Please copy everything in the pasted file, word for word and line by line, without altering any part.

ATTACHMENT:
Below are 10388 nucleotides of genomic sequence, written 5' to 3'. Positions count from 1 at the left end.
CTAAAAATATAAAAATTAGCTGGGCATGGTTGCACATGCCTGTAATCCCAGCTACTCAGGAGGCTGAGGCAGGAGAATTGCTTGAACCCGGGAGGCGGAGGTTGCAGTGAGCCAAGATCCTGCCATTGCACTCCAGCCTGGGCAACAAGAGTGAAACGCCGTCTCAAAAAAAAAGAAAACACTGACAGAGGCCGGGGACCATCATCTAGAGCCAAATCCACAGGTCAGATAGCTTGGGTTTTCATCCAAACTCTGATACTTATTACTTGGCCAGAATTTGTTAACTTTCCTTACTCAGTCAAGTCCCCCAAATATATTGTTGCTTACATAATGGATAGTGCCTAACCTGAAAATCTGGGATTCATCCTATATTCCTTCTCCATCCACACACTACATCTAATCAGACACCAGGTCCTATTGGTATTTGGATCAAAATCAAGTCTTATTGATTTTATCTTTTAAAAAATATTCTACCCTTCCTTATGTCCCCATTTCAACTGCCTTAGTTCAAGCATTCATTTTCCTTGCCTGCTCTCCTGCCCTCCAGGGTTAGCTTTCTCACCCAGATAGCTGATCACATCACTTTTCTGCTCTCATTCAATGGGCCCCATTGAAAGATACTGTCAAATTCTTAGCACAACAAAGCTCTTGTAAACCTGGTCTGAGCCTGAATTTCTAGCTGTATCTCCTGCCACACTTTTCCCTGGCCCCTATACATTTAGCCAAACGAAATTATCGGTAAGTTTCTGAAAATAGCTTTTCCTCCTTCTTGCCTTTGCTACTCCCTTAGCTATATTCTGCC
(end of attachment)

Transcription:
Below are 10388 nucleotides of genomic sequence, written 5' to 3'. Positions count from 1 at the left end.
CTAAAAATATAAAAATTAGCTGGGCATGGTTGCACATGCCTGTAATCCCAGCTACTCAGGAGGCTGAGGCAGGAGAATTGCTTGAACCCGGGAGGCGGAGGTTGCAGTGAGCCAAGATCCTGCCATTGCACTCCAGCCTGGGCAACAAGAGTGAAACGCCGTCTCAAAAAAAAAGAAAACACTGACAGAGGCCGGGGACCATCATCTAGAGCCAAATCCACAGGTCAGATAGCTTGGGTTTTCATCCAAACTCTGATACTTATTACTTGGCCAGAATTTGTTAACTTTCCTTACTCAGTCAAGTCCCCCAAATATATTGTTGCTTACATAATGGATAGTGCCTAACCTGAAAATCTGGGATTCATCCTATATTCCTTCTCCATCCACACACTACATCTAATCAGACACCAGGTCCTATTGGTATTTGGATCAAAATCAAGTCTTATTGATTTTATCTTTTAAAAAATATTCTACCCTTCCTTATGTCCCCATTTCAACTGCCTTAGTTCAAGCATTCATTTTCCTTGCCTGCTCTCCTGCCCTCCAGGGTTAGCTTTCTCACCCAGATAGCTGATCACATCACTTTTCTGCTCTCATTCAATGGGCCCCATTGAAAGATACTGTCAAATTCTTAGCACAACAAAGCTCTTGTAAACCTGGTCTGAGCCTGAATTTCTAGCTGTATCTCCTGCCACACTTTTCCCTGGCCCCTATACATTTAGCCAAACGAAATTATCGGTAAGTTTCTGAAAATAGCTTTTCCTCCTTCTTGCCTTTGCTACTCCCTTAGCTATATTCTGCC